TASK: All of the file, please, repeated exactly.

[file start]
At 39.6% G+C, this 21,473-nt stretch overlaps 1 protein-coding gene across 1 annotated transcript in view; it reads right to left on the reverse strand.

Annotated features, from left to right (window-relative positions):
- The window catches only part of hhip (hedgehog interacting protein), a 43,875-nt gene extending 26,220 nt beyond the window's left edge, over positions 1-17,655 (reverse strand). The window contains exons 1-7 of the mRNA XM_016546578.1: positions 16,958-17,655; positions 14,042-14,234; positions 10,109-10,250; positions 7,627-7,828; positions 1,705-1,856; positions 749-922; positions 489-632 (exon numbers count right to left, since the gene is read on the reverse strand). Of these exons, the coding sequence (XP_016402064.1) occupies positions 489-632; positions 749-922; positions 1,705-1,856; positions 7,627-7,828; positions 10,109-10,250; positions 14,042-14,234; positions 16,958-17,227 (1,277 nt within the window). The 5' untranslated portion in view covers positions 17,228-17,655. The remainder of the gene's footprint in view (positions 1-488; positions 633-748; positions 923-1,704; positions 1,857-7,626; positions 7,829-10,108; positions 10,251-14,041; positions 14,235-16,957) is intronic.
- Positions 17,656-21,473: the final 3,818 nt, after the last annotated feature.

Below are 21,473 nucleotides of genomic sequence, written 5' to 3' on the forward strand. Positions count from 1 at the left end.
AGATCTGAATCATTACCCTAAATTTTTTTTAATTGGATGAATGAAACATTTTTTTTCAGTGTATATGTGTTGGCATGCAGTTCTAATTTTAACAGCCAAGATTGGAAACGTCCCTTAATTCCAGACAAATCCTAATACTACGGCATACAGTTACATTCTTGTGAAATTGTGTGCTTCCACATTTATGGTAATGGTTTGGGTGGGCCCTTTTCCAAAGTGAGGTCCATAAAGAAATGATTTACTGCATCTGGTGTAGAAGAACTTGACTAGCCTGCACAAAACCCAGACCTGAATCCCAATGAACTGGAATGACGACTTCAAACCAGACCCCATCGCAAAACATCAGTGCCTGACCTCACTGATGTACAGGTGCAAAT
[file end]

At 39.6% G+C, this 21,473-nt stretch overlaps 1 protein-coding gene across 1 annotated transcript in view; it reads right to left on the reverse strand.

Annotated features, from left to right (window-relative positions):
- The window catches only part of hhip (hedgehog interacting protein), a 43,875-nt gene extending 26,220 nt beyond the window's left edge, over positions 1-17,655 (reverse strand). The window contains exons 1-7 of the mRNA XM_016546578.1: positions 16,958-17,655; positions 14,042-14,234; positions 10,109-10,250; positions 7,627-7,828; positions 1,705-1,856; positions 749-922; positions 489-632 (exon numbers count right to left, since the gene is read on the reverse strand). Of these exons, the coding sequence (XP_016402064.1) occupies positions 489-632; positions 749-922; positions 1,705-1,856; positions 7,627-7,828; positions 10,109-10,250; positions 14,042-14,234; positions 16,958-17,227 (1,277 nt within the window). The 5' untranslated portion in view covers positions 17,228-17,655. The remainder of the gene's footprint in view (positions 1-488; positions 633-748; positions 923-1,704; positions 1,857-7,626; positions 7,829-10,108; positions 10,251-14,041; positions 14,235-16,957) is intronic.
- Positions 17,656-21,473: the final 3,818 nt, after the last annotated feature.

Below are 21,473 nucleotides of genomic sequence, written 5' to 3' on the forward strand. Positions count from 1 at the left end.
AGATCTGAATCATTACCCTAAATTTTTTTTAATTGGATGAATGAAACATTTTTTTTCAGTGTATATGTGTTGGCATGCAGTTCTAATTTTAACAGCCAAGATTGGAAACGTCCCTTAATTCCAGACAAATCCTAATACTACGGCATACAGTTACATTCTTGTGAAATTGTGTGCTTCCACATTTATGGTAATGGTTTGGGTGGGCCCTTTTCCAAAGTGAGGTCCATAAAGAAATGATTTACTGCATCTGGTGTAGAAGAACTTGACTAGCCTGCACAAAACCCAGACCTGAATCCCAATGAACTGGAATGACGACTTCAAACCAGACCCCATCGCAAAACATCAGTGCCTGACCTCACTGATGTACAGGTGCAAAT